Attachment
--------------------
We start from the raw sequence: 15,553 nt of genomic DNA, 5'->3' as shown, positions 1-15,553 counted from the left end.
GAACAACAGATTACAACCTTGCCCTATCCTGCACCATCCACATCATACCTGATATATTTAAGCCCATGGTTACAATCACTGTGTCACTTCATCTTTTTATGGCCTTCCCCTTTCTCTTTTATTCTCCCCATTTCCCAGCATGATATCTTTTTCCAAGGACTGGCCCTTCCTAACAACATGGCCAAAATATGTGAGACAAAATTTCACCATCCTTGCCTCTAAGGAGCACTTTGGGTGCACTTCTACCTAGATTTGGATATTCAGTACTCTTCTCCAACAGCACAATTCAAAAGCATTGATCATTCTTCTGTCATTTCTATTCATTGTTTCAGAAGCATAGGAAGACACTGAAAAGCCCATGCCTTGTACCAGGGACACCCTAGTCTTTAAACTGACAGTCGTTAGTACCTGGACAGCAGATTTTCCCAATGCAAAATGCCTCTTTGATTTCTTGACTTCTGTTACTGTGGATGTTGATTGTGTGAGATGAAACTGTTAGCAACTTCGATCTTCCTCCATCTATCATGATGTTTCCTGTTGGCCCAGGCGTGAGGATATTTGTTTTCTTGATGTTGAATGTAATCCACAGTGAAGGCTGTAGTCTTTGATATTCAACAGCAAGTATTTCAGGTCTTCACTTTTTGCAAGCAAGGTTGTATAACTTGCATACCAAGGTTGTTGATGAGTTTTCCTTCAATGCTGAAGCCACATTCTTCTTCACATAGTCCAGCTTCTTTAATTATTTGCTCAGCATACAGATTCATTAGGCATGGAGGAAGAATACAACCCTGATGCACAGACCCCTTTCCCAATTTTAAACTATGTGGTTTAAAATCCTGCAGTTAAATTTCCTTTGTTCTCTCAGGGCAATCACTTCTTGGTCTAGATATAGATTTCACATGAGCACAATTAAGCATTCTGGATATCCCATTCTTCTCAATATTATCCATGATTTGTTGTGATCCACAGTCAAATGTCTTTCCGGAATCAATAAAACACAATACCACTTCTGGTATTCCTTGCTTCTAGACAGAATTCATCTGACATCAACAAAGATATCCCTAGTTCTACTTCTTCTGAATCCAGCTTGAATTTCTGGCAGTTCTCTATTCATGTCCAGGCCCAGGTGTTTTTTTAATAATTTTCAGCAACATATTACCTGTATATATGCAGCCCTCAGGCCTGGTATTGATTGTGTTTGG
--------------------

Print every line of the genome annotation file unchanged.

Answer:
We start from the raw sequence: 15,553 nt of genomic DNA, 5'->3' as shown, positions 1-15,553 counted from the left end.
GAACAACAGATTACAACCTTGCCCTATCCTGCACCATCCACATCATACCTGATATATTTAAGCCCATGGTTACAATCACTGTGTCACTTCATCTTTTTATGGCCTTCCCCTTTCTCTTTTATTCTCCCCATTTCCCAGCATGATATCTTTTTCCAAGGACTGGCCCTTCCTAACAACATGGCCAAAATATGTGAGACAAAATTTCACCATCCTTGCCTCTAAGGAGCACTTTGGGTGCACTTCTACCTAGATTTGGATATTCAGTACTCTTCTCCAACAGCACAATTCAAAAGCATTGATCATTCTTCTGTCATTTCTATTCATTGTTTCAGAAGCATAGGAAGACACTGAAAAGCCCATGCCTTGTACCAGGGACACCCTAGTCTTTAAACTGACAGTCGTTAGTACCTGGACAGCAGATTTTCCCAATGCAAAATGCCTCTTTGATTTCTTGACTTCTGTTACTGTGGATGTTGATTGTGTGAGATGAAACTGTTAGCAACTTCGATCTTCCTCCATCTATCATGATGTTTCCTGTTGGCCCAGGCGTGAGGATATTTGTTTTCTTGATGTTGAATGTAATCCACAGTGAAGGCTGTAGTCTTTGATATTCAACAGCAAGTATTTCAGGTCTTCACTTTTTGCAAGCAAGGTTGTATAACTTGCATACCAAGGTTGTTGATGAGTTTTCCTTCAATGCTGAAGCCACATTCTTCTTCACATAGTCCAGCTTCTTTAATTATTTGCTCAGCATACAGATTCATTAGGCATGGAGGAAGAATACAACCCTGATGCACAGACCCCTTTCCCAATTTTAAACTATGTGGTTTAAAATCCTGCAGTTAAATTTCCTTTGTTCTCTCAGGGCAATCACTTCTTGGTCTAGATATAGATTTCACATGAGCACAATTAAGCATTCTGGATATCCCATTCTTCTCAATATTATCCATGATTTGTTGTGATCCACAGTCAAATGTCTTTCCGGAATCAATAAAACACAATACCACTTCTGGTATTCCTTGCTTCTAGACAGAATTCATCTGACATCAACAAAGATATCCCTAGTTCTACTTCTTCTGAATCCAGCTTGAATTTCTGGCAGTTCTCTATTCATGTCCAGGCCCAGGTGTTTTTTTAATAATTTTCAGCAACATATTACCTGTATATATGCAGCCCTCAGGCCTGGTATTGATTGTGTTTGG